- Casper: a consensus protocol upgrade aimed at transitioning Ethereum from a proof-of-work (PoW) algorithm to a more computationally cost-efficient mechanism, consisting of a combination of proof-of-stake (PoS) algorithm and Byzantine fault-tolerant consensus theory
- Sharding: a process where the blockchain is split into smaller chunks or shards, allowing nodes to only store and compute certain shards rather than the whole blockchain
- Plasma: a process allowing for the creation of many separate but interconnected blockchains, therefore preventing nodes on the network from having to confirm and verify every single transaction
Cardano is a full blockchain developed from scratch in Haskell, a functional programming language similar to math, that allows for more precise code and more reliable protocols.
Cardano plans to improve on areas where 1st and 2nd generation blockchains struggle by implementing unique approaches to network structure and consensus:
- Cardano is designed in layers. By separating transactions and accounts from computations for smart contracts, the protocol is meant to be more easily upgradable and much more flexible. Cardano’s two layers are: the Cardano Settlement Layer (CSL), home of ADA and the balances of user accounts, and the Cardano Control Layer (CCL), where smart contract functions exist and regulatory elements like digital identity can be supported.
- Cardano enables consensus through Ouroboros. Ouroboros is the PoS consensus algorithm at the heart of Cardano. In contrast to PoW, PoS systems allow for consensus to be reached by coin-holder vote. Ouroboros comes with a peer-reviewed mathematical proof of security and is, according to Hoskinson, the most efficient consensus protocol in cryptocurrency.
Having released in September 2017, the project is still at an early stage. Cardano is currently in development stage Byron, or the bootstrap phase, where the focus is on code improvements, design of Daedalus (Cardano’s wallet), and simplification of API integration.
After Byron is complete, Cardano’s development will move on to Shelley, a big release expected to happen in 2018. Shelley is planned to focus on decentralization and interoperability and will include:
- Release of Ouroboros
- Added incentives for running full nodes
- Wallet upgrade, including advanced security, multi-signatures, quantum resistant addresses, and checkpoints
- Release of on-chain voting system
- Trusted hardware feature allowing for off-chain payments
Following Shelley, Cardano’s development will continue with three more phases:
- Phase 3: Goguen, where the focus will be on sidechains, accounting model and smart contract development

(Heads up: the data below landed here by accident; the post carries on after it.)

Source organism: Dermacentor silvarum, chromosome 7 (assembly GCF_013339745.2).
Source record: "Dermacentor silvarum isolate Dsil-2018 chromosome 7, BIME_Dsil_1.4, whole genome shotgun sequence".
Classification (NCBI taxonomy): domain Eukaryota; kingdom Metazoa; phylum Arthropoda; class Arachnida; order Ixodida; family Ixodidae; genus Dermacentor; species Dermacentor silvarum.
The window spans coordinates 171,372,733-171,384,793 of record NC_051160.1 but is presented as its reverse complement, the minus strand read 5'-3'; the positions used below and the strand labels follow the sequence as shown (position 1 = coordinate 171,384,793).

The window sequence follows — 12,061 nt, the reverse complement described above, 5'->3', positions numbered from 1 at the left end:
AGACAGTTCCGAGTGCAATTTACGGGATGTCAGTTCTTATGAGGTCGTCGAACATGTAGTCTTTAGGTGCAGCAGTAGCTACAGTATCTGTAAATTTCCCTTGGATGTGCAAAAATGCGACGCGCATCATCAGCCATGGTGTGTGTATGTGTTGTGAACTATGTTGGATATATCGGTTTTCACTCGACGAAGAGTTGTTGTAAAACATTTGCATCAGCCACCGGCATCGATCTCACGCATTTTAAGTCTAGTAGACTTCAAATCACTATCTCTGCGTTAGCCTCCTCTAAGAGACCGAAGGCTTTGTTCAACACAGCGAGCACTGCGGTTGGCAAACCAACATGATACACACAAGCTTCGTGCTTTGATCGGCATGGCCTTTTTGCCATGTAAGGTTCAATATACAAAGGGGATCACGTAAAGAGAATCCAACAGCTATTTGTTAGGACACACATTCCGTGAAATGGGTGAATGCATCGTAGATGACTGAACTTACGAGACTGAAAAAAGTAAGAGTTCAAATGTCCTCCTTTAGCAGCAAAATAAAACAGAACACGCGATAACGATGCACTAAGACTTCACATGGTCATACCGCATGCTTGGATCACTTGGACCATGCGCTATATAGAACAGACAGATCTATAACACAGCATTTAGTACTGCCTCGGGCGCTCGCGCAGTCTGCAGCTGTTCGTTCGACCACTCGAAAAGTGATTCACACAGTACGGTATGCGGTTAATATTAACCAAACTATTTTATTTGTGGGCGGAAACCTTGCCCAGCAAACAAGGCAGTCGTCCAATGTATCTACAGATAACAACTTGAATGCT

- Phase 4: Basho, featuring performance improvements
- Phase 5: Voltaire, with scalability and assurance as main focal points
|Release date||July 30, 2015||September 29, 2017|
|Supporting organisations||Ethereum Foundation||Cardano Foundation, IOHK, Emurgo|
|Currency||Ether or ETH||ADA|
|Market cap (Feb, 2018)||$86,546,261,244 USD||$9,483,059,393 USD|
|Current coin supply||97,767,632||25,927,070,538|
|Est. coin supply in 2050||146,975,853||45,000,000,000|
|Mining algorithm||Ethash (PoW)||Ouroboros (PoS)|
|Blockchain programming language||Go, C++, Rust, Solidity||Haskell|
|Smart Contracts programming language||Solidity||Plutus|
|Block times (at the time of this article)||14.27 sec||<1 min|
Given the fact that Cardano was only released in September, 2017, it’s unsurprising that Ethereum has always been valued much more highly than Cardano (as shown in the table above).
That being said, Cardano has shown exceptional growth since its release. Cardano is currently the seventh largest cryptocurrency in the world, while Ethereum comes in at the number two position.
Ethereum has been — and still is — one of the biggest innovators in the blockchain industry. It essentially took a technology — the blockchain — that had only been concerned with value transfer and extended its use to include smart contracts and dapps. Still, the platform is facing important challenges which will have to be addressed in order for Vitalik Buterin’s vision to become a reality.
Cardano is the smart new kid on the block. With peer-reviewed code and a community of scientists working on the platform, Cardano shows clear plans to innovate its way to becoming a top blockchain platform. Much of Cardano sounds good in the abstract, but it remains to be seen if the team can bring their ideas to fruition.
Cardano seems to have all it takes to become a valid alternative to Ethereum, but it has only just begun its long development journey. Ethereum, on the other hand, is the current leader in dapp development and is about to make significant scalability upgrades. Will both platforms eventually come to a state of coexistence? Or will one make the other obsolete? It’s too early to say, but this much is certain: exciting times await ahead.